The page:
I’ve recently embarked on a return flight from Beijing to Pyongyang with Air China. I’ve flown Air Koryo – North Korea’s national airline – countless times so I figured this would be the perfect chance to compare the two airlines together when making your way to or from North Korea.
Checking in with Air China to Pyongyang
All Air China flights depart from Terminal 3 of Beijing PEK Airport which is the second busiest airport in the world. Checking in took over two hours as the Air China desks check in other domestic and international Air China flights. Funnily enough, a flight leaving 5 minutes before Pyongyang’s was a flight to Incheon in South Korea. The check-in crowd were a mix of North Koreans and South Koreans. No one was talking to each other.
Rowan’s impression: I prefer checking into Air Koryo flights as they have their own dedicated check in counter in Terminal 2 which usually takes approx. 20 mins to check-in excluding North Korean holidays. It’s a much easier and simpler process to do so. The Air China staff were having issues understanding the DPRK visa to prove that we were able to enter North Korea as the visa has no English or Chinese, only Korean.
North Korea Tickets
With regards to flight tickets to North Korea be it through Air China, or Air Koryo they cannot be purchased online, so tend to be the old school paper variety.
For souvenir collectors your boarding pass will pass (no pun intended)for your North Korea tickets collection.
To read about flights in North Korea click here
The flight on Air China to Pyongyang
The type of aircraft used by Air China was a Boeing 737-700 which is an older aircraft than Air Koryo’s Tu-204-300, Tu-204-100B and two Antonov An-148-100B jets that also service this route. When boarding the plane Air China staff welcomed us to an almost empty flight. The emergency exit seats were vacant and the staff were kind enough to relocate my group to these seats. An English version of China Daily were offered to passengers, as well as blankets. I asked two of the crew members if they had been to North Korea before, and they both answered it was their first time.
During the flight as the crew were rolling down the food cart to the front of the plane the trolley hit the edge of my seat which caused the lower cover of the armrest to pop out. An air stewardess tried popping it back in place with her hands and then finally resulting in kicking it back shut. She looked up and saw me watching which then caused both of us to laughed. I think this also may have been her oldest plane to work on in the Air China fleet.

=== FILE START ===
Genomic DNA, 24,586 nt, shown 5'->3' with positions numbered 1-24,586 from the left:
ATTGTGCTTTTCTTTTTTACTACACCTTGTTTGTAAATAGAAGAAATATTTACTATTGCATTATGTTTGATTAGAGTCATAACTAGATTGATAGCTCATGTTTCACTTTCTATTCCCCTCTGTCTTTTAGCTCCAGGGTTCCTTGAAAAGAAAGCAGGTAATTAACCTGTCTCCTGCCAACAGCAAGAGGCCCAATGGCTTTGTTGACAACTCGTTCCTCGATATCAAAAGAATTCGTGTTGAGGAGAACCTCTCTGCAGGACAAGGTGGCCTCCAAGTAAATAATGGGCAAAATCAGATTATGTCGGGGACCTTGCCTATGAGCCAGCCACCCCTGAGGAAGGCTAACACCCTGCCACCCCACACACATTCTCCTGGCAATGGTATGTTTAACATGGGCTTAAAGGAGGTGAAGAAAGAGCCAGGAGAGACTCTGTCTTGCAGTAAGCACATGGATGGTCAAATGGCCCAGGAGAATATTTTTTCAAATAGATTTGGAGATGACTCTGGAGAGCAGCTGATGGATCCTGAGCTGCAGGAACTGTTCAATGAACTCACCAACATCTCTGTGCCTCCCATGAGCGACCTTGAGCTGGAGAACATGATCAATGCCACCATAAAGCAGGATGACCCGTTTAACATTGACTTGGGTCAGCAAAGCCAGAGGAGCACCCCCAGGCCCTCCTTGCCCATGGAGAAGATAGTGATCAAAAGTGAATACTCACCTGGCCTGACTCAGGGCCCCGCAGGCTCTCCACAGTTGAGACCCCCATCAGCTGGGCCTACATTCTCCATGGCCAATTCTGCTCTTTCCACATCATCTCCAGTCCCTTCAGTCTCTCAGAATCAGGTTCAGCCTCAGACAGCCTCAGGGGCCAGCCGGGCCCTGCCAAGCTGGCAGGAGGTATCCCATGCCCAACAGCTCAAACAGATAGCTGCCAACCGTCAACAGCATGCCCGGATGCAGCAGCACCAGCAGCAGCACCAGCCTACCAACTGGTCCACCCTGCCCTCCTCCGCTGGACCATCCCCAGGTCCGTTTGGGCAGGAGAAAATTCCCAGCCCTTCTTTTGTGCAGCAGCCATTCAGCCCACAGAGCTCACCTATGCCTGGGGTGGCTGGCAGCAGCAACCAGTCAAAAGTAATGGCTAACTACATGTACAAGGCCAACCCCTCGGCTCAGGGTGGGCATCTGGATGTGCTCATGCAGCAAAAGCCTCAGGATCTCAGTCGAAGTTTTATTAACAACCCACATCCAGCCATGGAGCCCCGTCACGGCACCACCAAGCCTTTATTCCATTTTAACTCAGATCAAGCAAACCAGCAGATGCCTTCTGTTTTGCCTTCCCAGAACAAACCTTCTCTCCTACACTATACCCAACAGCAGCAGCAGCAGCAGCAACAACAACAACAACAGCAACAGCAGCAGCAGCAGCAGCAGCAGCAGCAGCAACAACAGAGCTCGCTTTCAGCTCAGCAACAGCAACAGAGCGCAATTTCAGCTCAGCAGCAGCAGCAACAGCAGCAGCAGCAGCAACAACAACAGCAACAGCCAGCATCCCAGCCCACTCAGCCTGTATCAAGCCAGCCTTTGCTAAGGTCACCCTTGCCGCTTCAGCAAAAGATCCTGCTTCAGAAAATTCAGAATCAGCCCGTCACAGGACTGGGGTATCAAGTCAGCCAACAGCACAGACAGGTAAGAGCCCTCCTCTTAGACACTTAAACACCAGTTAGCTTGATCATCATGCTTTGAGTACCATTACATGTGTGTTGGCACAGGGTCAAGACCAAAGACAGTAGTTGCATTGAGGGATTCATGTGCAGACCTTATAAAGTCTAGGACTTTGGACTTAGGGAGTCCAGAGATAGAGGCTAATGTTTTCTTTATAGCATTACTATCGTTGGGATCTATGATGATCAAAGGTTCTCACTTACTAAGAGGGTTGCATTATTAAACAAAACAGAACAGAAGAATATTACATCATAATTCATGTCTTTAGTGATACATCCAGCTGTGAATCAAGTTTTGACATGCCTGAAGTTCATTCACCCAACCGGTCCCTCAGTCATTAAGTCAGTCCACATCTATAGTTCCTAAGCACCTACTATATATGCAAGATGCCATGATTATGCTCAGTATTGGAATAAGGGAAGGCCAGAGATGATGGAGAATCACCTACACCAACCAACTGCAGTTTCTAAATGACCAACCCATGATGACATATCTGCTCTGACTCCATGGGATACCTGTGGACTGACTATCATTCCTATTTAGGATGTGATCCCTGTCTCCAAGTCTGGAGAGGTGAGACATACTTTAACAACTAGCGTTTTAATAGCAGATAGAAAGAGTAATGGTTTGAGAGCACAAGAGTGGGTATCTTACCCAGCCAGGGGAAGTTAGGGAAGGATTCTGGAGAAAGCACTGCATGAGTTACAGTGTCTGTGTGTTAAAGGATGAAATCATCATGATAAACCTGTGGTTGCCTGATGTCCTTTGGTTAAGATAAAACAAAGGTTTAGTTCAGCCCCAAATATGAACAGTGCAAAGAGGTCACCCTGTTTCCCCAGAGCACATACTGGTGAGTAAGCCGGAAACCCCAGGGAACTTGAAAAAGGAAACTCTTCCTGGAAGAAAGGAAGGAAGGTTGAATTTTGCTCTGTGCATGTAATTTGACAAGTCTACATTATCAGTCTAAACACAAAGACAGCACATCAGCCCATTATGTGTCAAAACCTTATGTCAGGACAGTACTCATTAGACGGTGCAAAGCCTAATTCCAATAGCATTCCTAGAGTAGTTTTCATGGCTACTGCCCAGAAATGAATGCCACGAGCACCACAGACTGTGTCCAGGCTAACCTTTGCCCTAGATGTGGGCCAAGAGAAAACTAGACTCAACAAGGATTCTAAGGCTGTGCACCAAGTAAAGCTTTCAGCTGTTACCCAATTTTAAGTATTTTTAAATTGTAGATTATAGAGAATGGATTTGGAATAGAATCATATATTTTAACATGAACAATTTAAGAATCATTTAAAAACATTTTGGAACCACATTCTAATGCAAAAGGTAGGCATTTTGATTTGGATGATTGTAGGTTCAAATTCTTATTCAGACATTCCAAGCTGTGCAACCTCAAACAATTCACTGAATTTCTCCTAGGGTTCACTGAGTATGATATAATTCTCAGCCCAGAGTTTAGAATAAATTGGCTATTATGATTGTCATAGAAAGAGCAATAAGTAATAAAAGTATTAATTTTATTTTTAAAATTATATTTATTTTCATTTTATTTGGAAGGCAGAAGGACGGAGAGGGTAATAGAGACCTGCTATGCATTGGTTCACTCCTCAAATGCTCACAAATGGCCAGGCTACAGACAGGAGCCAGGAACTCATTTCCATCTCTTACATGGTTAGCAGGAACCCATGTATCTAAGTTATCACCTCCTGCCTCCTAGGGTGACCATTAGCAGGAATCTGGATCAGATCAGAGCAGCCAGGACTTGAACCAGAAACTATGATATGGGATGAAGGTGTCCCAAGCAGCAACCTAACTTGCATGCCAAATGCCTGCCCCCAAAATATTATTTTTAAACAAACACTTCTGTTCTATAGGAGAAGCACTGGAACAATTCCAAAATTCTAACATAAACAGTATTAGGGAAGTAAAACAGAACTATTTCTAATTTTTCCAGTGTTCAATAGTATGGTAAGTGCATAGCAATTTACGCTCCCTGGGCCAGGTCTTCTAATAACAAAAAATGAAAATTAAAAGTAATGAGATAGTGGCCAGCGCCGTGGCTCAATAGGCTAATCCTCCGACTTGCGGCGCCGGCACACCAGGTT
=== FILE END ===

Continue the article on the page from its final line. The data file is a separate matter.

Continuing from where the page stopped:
Rowan’s impression: I was able to take photos inside the cabin and from the window when landing and taking off from Pyongyang airport. Air Koryo staff aren’t entirely comfortable with photos being taken, so that was a nice change. However, the plane wasn’t in the best condition. Air Koryo planes, though mocked for being old and dangerous, are in top condition and feel a lot nicer to fly with.
On the flight from Beijing to Pyongyang I was served hot chicken noodles, with cold vegetables and a bread roll. On the way back to Beijing from Pyongyang they handed out ham and tuna sandwiches. Both were pretty standard as Chinese flight meals go but there’s just something really satisfying when eating Air Koryo’s mystery burger. You either love it, or you hate it. It’s all a part of the experience when going to North Korea.
Rowan’s impression: Prior to 2014 Air Koryo were serving North Korean beer on their flights but have ceased serving alcohol on all their flights (even domestic). I was very impressed how red wine, beer and some other spirits were including on the Air China flight. Top marks there.
Although this can’t be blamed on the airline, but more so on the airport, one of my group member’s luggage did not fly with us to Pyongyang. Air China had apologised for the delay and said it would be delivered on their next flight to Pyongyang, which is hardly regular. It arrived three days later.
Rowan’s impression: During my five years’ experience with Air Koryo I’ve only ever had two pieces of luggage go missing from my tour groups. Terminal 2 (Air Koryo) in Beijing is nowhere near as busy or clustered as Terminal 3 (Air China).
Rowan’s overall impression:
I enjoyed flying Air China for an alternate experience of entering and leaving North Korea. When I boarded the Air China flight in Pyongyang the moment I stepped on the flight I felt I had left North Korea already. The flight resembled any other flight you make with Air China but with the addition of having an older, slightly crappier jet. Flying Air China does take a lot of the North Korean experience out of the journey which I enjoy the most. I’d highly recommend flying Air Koryo over Air China – not just for the experience, but also because of the much cheaper price!